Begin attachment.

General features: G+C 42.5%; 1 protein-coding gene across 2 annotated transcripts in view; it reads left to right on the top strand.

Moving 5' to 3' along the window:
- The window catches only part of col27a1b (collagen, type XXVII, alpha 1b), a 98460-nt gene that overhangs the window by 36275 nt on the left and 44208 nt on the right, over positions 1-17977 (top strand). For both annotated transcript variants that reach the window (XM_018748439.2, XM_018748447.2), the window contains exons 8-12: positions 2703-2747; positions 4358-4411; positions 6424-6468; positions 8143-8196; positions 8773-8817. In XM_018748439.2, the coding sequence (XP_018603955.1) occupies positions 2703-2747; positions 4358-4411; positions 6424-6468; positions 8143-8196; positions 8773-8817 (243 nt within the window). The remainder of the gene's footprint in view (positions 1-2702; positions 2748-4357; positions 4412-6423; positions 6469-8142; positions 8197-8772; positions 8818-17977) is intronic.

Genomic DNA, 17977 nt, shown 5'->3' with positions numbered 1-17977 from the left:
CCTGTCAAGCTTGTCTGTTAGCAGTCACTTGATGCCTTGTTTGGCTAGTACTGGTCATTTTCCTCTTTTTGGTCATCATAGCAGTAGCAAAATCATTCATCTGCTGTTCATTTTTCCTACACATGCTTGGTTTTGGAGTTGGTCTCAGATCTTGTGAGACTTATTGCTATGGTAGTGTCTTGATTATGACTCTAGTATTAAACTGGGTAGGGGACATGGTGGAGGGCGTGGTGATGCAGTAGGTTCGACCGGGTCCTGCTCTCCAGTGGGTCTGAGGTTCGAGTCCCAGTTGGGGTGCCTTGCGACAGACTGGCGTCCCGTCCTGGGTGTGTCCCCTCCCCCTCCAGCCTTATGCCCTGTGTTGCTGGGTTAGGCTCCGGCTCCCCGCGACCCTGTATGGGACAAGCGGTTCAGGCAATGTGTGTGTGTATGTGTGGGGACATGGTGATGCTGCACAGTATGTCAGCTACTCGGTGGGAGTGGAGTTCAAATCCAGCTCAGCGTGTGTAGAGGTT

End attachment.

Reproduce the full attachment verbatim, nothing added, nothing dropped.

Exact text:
General features: G+C 42.5%; 1 protein-coding gene across 2 annotated transcripts in view; it reads left to right on the top strand.

Moving 5' to 3' along the window:
- The window catches only part of col27a1b (collagen, type XXVII, alpha 1b), a 98460-nt gene that overhangs the window by 36275 nt on the left and 44208 nt on the right, over positions 1-17977 (top strand). For both annotated transcript variants that reach the window (XM_018748439.2, XM_018748447.2), the window contains exons 8-12: positions 2703-2747; positions 4358-4411; positions 6424-6468; positions 8143-8196; positions 8773-8817. In XM_018748439.2, the coding sequence (XP_018603955.1) occupies positions 2703-2747; positions 4358-4411; positions 6424-6468; positions 8143-8196; positions 8773-8817 (243 nt within the window). The remainder of the gene's footprint in view (positions 1-2702; positions 2748-4357; positions 4412-6423; positions 6469-8142; positions 8197-8772; positions 8818-17977) is intronic.

Genomic DNA, 17977 nt, shown 5'->3' with positions numbered 1-17977 from the left:
CCTGTCAAGCTTGTCTGTTAGCAGTCACTTGATGCCTTGTTTGGCTAGTACTGGTCATTTTCCTCTTTTTGGTCATCATAGCAGTAGCAAAATCATTCATCTGCTGTTCATTTTTCCTACACATGCTTGGTTTTGGAGTTGGTCTCAGATCTTGTGAGACTTATTGCTATGGTAGTGTCTTGATTATGACTCTAGTATTAAACTGGGTAGGGGACATGGTGGAGGGCGTGGTGATGCAGTAGGTTCGACCGGGTCCTGCTCTCCAGTGGGTCTGAGGTTCGAGTCCCAGTTGGGGTGCCTTGCGACAGACTGGCGTCCCGTCCTGGGTGTGTCCCCTCCCCCTCCAGCCTTATGCCCTGTGTTGCTGGGTTAGGCTCCGGCTCCCCGCGACCCTGTATGGGACAAGCGGTTCAGGCAATGTGTGTGTGTATGTGTGGGGACATGGTGATGCTGCACAGTATGTCAGCTACTCGGTGGGAGTGGAGTTCAAATCCAGCTCAGCGTGTGTAGAGGTT